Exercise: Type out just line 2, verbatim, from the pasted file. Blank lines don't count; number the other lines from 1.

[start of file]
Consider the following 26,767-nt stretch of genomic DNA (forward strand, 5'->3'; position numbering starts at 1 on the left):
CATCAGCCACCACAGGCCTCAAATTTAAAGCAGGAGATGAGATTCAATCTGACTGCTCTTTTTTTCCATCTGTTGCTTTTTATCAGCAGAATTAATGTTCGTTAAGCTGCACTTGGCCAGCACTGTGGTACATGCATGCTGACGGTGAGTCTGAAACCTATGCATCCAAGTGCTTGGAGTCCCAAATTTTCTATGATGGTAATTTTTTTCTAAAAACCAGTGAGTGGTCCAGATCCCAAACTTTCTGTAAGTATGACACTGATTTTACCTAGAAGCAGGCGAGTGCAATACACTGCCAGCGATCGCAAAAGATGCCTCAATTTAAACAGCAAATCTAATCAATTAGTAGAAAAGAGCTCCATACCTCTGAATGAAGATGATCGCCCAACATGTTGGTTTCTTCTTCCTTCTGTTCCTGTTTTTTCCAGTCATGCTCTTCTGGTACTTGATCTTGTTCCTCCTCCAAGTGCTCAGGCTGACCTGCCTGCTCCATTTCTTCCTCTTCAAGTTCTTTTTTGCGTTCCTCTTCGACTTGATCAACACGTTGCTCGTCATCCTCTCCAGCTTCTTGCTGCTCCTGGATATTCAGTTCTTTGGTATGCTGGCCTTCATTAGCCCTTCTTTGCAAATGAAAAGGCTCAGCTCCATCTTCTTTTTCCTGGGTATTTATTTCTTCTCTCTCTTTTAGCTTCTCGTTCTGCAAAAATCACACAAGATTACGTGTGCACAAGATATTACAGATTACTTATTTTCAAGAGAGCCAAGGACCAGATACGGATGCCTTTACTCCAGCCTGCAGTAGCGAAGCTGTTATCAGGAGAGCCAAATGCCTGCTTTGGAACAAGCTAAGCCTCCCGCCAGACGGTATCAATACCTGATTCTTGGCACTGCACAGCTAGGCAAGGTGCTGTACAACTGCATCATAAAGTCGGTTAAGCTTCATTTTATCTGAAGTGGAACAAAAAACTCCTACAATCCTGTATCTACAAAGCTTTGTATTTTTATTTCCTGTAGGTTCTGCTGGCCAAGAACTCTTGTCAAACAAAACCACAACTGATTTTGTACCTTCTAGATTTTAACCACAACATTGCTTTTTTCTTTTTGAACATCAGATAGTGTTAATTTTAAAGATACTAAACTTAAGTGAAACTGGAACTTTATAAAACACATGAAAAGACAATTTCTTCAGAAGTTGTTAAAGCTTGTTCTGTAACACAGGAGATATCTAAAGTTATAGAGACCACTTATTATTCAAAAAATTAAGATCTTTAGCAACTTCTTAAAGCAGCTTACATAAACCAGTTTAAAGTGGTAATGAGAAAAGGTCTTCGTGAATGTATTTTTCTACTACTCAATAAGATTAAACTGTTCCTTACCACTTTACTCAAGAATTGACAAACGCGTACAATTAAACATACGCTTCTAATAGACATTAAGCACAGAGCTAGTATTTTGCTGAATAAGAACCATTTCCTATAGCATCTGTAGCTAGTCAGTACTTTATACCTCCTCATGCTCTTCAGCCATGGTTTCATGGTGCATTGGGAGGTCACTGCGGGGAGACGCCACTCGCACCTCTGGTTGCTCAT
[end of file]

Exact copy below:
CATCAGCCACCACAGGCCTCAAATTTAAAGCAGGAGATGAGATTCAATCTGACTGCTCTTTTTTTCCATCTGTTGCTTTTTATCAGCAGAATTAATGTTCGTTAAGCTGCACTTGGCCAGCACTGTGGTACATGCATGCTGACGGTGAGTCTGAAACCTATGCATCCAAGTGCTTGGAGTCCCAAATTTTCTATGATGGTAATTTTTTTCTAAAAACCAGTGAGTGGTCCAGATCCCAAACTTTCTGTAAGTATGACACTGATTTTACCTAGAAGCAGGCGAGTGCAATACACTGCCAGCGATCGCAAAAGATGCCTCAATTTAAACAGCAAATCTAATCAATTAGTAGAAAAGAGCTCCATACCTCTGAATGAAGATGATCGCCCAACATGTTGGTTTCTTCTTCCTTCTGTTCCTGTTTTTTCCAGTCATGCTCTTCTGGTACTTGATCTTGTTCCTCCTCCAAGTGCTCAGGCTGACCTGCCTGCTCCATTTCTTCCTCTTCAAGTTCTTTTTTGCGTTCCTCTTCGACTTGATCAACACGTTGCTCGTCATCCTCTCCAGCTTCTTGCTGCTCCTGGATATTCAGTTCTTTGGTATGCTGGCCTTCATTAGCCCTTCTTTGCAAATGAAAAGGCTCAGCTCCATCTTCTTTTTCCTGGGTATTTATTTCTTCTCTCTCTTTTAGCTTCTCGTTCTGCAAAAATCACACAAGATTACGTGTGCACAAGATATTACAGATTACTTATTTTCAAGAGAGCCAAGGACCAGATACGGATGCCTTTACTCCAGCCTGCAGTAGCGAAGCTGTTATCAGGAGAGCCAAATGCCTGCTTTGGAACAAGCTAAGCCTCCCGCCAGACGGTATCAATACCTGATTCTTGGCACTGCACAGCTAGGCAAGGTGCTGTACAACTGCATCATAAAGTCGGTTAAGCTTCATTTTATCTGAAGTGGAACAAAAAACTCCTACAATCCTGTATCTACAAAGCTTTGTATTTTTATTTCCTGTAGGTTCTGCTGGCCAAGAACTCTTGTCAAACAAAACCACAACTGATTTTGTACCTTCTAGATTTTAACCACAACATTGCTTTTTTCTTTTTGAACATCAGATAGTGTTAATTTTAAAGATACTAAACTTAAGTGAAACTGGAACTTTATAAAACACATGAAAAGACAATTTCTTCAGAAGTTGTTAAAGCTTGTTCTGTAACACAGGAGATATCTAAAGTTATAGAGACCACTTATTATTCAAAAAATTAAGATCTTTAGCAACTTCTTAAAGCAGCTTACATAAACCAGTTTAAAGTGGTAATGAGAAAAGGTCTTCGTGAATGTATTTTTCTACTACTCAATAAGATTAAACTGTTCCTTACCACTTTACTCAAGAATTGACAAACGCGTACAATTAAACATACGCTTCTAATAGACATTAAGCACAGAGCTAGTATTTTGCTGAATAAGAACCATTTCCTATAGCATCTGTAGCTAGTCAGTACTTTATACCTCCTCATGCTCTTCAGCCATGGTTTCATGGTGCATTGGGAGGTCACTGCGGGGAGACGCCACTCGCACCTCTGGTTGCTCAT